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The Hunt (Linedan RP)


This is a very old story.  In fact, it’s the first piece of fic that I wrote for Linedan, back in March of 2005 when he was still leveling through his 20s.  It has an interesting story behind it, too.  First off, I was, at the time I wrote this, doing the “gather 30 skulls for the Deathguard in Tarren Mill” Souvenirs of Death quest.  Also, the meeting that takes place in the middle of the story actually happened in-game, at the lake outside Bloodhoof Village.  This was a time when random walk-around roleplay was still prevalent on Feathermoon, but even so, the encounter–which took place exactly as I wrote it in this story–stands out.  I don’t remember the shaman’s name.  I surely wish I did.  And finally, yes, I did drop the quest.  (Although I admit to going back and doing it later when I was trying to get Loremaster.)

I like to think I’ve gotten a bit better at my writing and roleplay since I wrote this, but the themes in this story are the same ones that drive my roleplay on Linedan almost six years later.  The struggle between the berserker and the protector, the toll that war takes on the warrior, and how far one is willing to go for their faction…they’re still as relevant to me now as they were back then.

Enjoy.

The sky over Mulgore was its usual brilliant, deep blue, broken only by a few puffy white clouds drifting east toward the Barrens.  A gentle breeze pushed those clouds, and ruffled the grass along the shore of Stonebull Lake.

A lone Tauren sat on the edge of the lake, staring out over its shimmering water.  In one hand, he held a fishing pole, its line played out ten paces from shore where a small bobber bounced on the ripples.  In the other hand, he held a small white object.

A human skull.

The boomstick shot hit the peasant in the right shoulder and spun him around.  As he recovered, he saw me.  His face twisted into a snarl, he raised his pitchfork and bravely charged as I set the blunderbuss aside, grabbed my shield from my back, and drew Truecleaver…

The bobber abruptly dipped.  Linedan carefully set the skull down in the grass and reeled in a small brightfish, which joined several others on a stringer hooked to his belt.  He rebaited the hook and cast the bobber back out into the lake, farther this time, then sat back and closed his eyes.  He leaned back to face the bright sun, hoping that even though his closed eyelids, the light could fade the images from his view.  But sunlight cannot block images from the mind.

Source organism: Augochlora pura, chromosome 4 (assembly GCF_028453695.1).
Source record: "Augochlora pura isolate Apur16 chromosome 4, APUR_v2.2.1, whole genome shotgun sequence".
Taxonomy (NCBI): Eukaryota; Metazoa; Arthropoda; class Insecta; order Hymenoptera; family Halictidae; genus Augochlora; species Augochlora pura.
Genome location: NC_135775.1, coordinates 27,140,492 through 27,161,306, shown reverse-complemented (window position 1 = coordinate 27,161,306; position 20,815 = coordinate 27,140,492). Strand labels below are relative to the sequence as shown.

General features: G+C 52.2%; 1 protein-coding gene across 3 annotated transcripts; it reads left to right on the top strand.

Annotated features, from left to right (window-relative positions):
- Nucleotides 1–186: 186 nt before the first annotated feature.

…Truecleaver thudded into the farmer’s side.  The human’s shirt began to stain red as he bellowed in pain and twisted away.  That gave me an opening, and I took advantage by slashing low, the sabre tearing into his right leg and hobbling him…

Even in the quiet and peace of the lake, Linedan could hear the sounds of battle in his mind.  It seemed that was all he ever heard, these days.  The clash of swords, the screams of pain, the bellows of anger.  It felt odd for his hand to be holding a fishing pole instead of the hilt of Truecleaver, his sabre.  His left arm didn’t feel right unencumbered by a shield.  He sat forward and closed his eyes again, his breathing coming a bit faster, the memories still raging.

…He hooked Truecleaver with the pitchfork.  A quick flick of both his forearms, and my sword was wrenched from my hands and landed on the ground two paces away.  He faced me, and smiled.  Actually smiled.  He was still smiling when I punched him full in the face, he never saw it coming.  I felt the flesh part, felt the bones splinter under my mailed fist…

Linedan was agitated now.  He stood up and dropped the fishing pole, paced three steps one way, turned, then three steps back the other.  He saw the skull, still sitting in the grass.  In one motion, he bent and snatched it into his massive hand.  The front of the skull was malformed, crushed.  The bone under one eyesocket was smashed in and partially missing, and the lower jaw was gone, just as it had been since he had first placed it in his backpack days earlier.